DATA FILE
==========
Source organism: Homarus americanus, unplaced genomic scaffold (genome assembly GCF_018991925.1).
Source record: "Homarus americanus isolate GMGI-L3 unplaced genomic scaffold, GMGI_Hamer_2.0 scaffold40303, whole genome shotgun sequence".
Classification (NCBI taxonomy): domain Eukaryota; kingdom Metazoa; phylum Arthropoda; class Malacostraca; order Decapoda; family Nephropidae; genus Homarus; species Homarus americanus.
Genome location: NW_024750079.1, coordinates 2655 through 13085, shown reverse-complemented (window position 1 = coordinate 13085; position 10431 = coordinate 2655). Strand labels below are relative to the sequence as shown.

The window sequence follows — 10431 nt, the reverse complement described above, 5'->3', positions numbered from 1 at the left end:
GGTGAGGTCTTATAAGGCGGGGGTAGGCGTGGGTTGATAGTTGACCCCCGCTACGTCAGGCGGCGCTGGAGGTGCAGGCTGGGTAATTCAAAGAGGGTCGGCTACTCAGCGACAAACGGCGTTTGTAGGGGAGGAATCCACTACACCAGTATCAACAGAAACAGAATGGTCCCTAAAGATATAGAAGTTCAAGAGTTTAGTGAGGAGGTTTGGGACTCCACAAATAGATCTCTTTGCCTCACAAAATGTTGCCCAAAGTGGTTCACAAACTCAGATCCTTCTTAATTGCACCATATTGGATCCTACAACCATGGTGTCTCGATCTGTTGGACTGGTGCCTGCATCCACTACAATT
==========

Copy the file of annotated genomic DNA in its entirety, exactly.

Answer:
Source organism: Homarus americanus, unplaced genomic scaffold (genome assembly GCF_018991925.1).
Source record: "Homarus americanus isolate GMGI-L3 unplaced genomic scaffold, GMGI_Hamer_2.0 scaffold40303, whole genome shotgun sequence".
Classification (NCBI taxonomy): domain Eukaryota; kingdom Metazoa; phylum Arthropoda; class Malacostraca; order Decapoda; family Nephropidae; genus Homarus; species Homarus americanus.
Genome location: NW_024750079.1, coordinates 2655 through 13085, shown reverse-complemented (window position 1 = coordinate 13085; position 10431 = coordinate 2655). Strand labels below are relative to the sequence as shown.

The window sequence follows — 10431 nt, the reverse complement described above, 5'->3', positions numbered from 1 at the left end:
GGTGAGGTCTTATAAGGCGGGGGTAGGCGTGGGTTGATAGTTGACCCCCGCTACGTCAGGCGGCGCTGGAGGTGCAGGCTGGGTAATTCAAAGAGGGTCGGCTACTCAGCGACAAACGGCGTTTGTAGGGGAGGAATCCACTACACCAGTATCAACAGAAACAGAATGGTCCCTAAAGATATAGAAGTTCAAGAGTTTAGTGAGGAGGTTTGGGACTCCACAAATAGATCTCTTTGCCTCACAAAATGTTGCCCAAAGTGGTTCACAAACTCAGATCCTTCTTAATTGCACCATATTGGATCCTACAACCATGGTGTCTCGATCTGTTGGACTGGTGCCTGCATCCACTACAATT